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Re:Madagascar lace Plant and silicone

Sylvia wrote:

>How do you keep your plants . . . conditions, potted, water parameters
>(including temp) & substrate?
>AAG carries a lace plant, they call Aponogeton fenestralis.  Teepot's
>Aquarium Plants lists a few different plants, all listed as Madagascariensis,
>but different varieties. The difference mainly seems to be the width/shape of
>the leaf itself. Plant size is not given.

I have had success growing them in mostly gravel with a small amount of
soil mixed in the bottom layer.  It has been my experience that they do not
like soil with very much organic matter.  The commercial soils, laterite,
fluorite, etc. should be fine.  Subsoil, the layer below topsoil, is fine,

One other thing that I think is important for lace plants is to have other
plants growing near the lace plant.  Small or medium crypts are good ones
to use.  I think that the roots of these "helper" plants are beneficial in
some way for the lace plant.  Perhaps the aeration of the soil provided by
the roots of the other plants is beneficial.  Whatever it is, I have had
success with lace plants only when other plants are growing nearby.  I once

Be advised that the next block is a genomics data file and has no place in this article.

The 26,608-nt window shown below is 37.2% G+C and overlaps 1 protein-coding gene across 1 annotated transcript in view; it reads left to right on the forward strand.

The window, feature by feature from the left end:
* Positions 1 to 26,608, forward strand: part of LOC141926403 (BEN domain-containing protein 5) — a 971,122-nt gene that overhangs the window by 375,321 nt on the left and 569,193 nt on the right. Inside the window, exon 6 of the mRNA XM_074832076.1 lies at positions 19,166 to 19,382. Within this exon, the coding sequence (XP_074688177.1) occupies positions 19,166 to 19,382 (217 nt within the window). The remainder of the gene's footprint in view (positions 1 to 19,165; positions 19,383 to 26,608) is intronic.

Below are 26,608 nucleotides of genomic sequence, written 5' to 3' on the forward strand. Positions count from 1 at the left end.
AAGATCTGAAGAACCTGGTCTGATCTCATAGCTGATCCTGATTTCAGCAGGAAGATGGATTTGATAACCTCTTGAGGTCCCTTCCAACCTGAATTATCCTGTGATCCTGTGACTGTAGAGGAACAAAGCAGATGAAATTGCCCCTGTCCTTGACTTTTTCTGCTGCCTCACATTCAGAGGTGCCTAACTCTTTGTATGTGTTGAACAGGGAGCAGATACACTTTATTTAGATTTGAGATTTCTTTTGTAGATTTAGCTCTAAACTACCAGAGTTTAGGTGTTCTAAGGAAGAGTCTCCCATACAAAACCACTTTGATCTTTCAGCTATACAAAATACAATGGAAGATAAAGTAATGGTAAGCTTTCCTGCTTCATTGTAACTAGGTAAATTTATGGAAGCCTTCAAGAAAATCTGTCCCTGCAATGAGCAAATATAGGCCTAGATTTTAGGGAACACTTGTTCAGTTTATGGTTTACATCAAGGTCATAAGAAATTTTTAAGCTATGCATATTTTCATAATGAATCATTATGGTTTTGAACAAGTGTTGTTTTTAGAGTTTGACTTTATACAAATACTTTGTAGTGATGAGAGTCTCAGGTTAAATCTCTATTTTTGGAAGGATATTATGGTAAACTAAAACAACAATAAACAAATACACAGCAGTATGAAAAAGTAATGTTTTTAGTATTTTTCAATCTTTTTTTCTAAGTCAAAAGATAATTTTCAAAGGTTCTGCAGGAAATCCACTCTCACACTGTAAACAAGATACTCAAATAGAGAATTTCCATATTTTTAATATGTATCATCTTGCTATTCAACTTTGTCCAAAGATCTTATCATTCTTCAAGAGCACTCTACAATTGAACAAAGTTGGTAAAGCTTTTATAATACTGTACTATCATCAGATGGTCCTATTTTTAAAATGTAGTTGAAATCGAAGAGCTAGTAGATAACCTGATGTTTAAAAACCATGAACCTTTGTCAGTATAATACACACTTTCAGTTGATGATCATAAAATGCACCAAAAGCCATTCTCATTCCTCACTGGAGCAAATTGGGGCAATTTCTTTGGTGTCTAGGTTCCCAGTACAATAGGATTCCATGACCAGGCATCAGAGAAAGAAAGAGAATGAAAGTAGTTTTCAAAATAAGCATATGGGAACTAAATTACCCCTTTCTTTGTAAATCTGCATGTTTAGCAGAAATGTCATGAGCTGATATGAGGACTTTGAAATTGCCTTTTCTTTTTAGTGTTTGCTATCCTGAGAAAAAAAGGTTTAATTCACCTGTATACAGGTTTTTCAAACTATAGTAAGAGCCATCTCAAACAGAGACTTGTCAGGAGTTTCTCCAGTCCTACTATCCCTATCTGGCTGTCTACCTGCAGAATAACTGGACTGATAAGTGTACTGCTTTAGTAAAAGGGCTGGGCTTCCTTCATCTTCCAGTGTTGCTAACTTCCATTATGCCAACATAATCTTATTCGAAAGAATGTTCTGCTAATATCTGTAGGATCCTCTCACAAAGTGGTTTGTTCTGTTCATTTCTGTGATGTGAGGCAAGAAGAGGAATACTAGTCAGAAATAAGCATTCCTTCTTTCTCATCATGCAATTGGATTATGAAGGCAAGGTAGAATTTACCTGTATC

had a lace plant go for five years continuously without any rest period
when I had it in a pyrex baking dish tray with C. undulata and C. x
willisii.  I got seeds from that plant and was able to raise about 20
little plants to the size where their "bulb" was the size of a marble.  At
that size, I took them to my local fish store.  I was never able to get
seeds from the big A. guillotii plant, even though it bloomed profusely,
because the flowers wouldn't self-fertilize or cross fertilize from one
flower to another on the same plant.  I grew the seedlings from my other
plant (madagascariensis or henkelianus) in silica sand with a small amount
of mud mixed in the bottom layer of sand (clean sand on top of that).  The
mud was made by mixing subsoil with enough water to get a soupy mixture.
Lace plants also need CO2 additions, as they are not good at competing for
low levels of CO2.

Looking at the lace plant pictures in Tepoot's book, the one labeled
madagascariensis looks like the one described as henkelianus by Muhlberg,
the one labeled henkelianus looks like my big one, guillotii, and the
labeled "west coast" looks like called madagascariensis by Muhlberg.  The
narrow-leaved form pictured in Kasselmann's book is guillotii.  It looks
almost dead in the picture.  By the way, the English version of
Kasselmann's book will be available in July, according to Amazon.

Currently, I don't have any lace plants.  The ones I had were victims of my
having too many plants and not enough tanks or time to take care of them
all, in other words, neglect.

Bob Olesen wrote:

Did you cut off the previous layer of silicone or just clean well and go over
the old silicone?

I cut away the previous layer with a single-edge razor blade and then
scrubbed off the thin layer of old silicone still adhering to the glass
with steel wool and an abrasive scouring powder, such as Ajax or Comet.  I
wanted to get the glass absolutely clean.  I rinsed many times and then let
it dry for several days before applying the new silicone.

Paul Krombholz, in summer-like central Mississippi,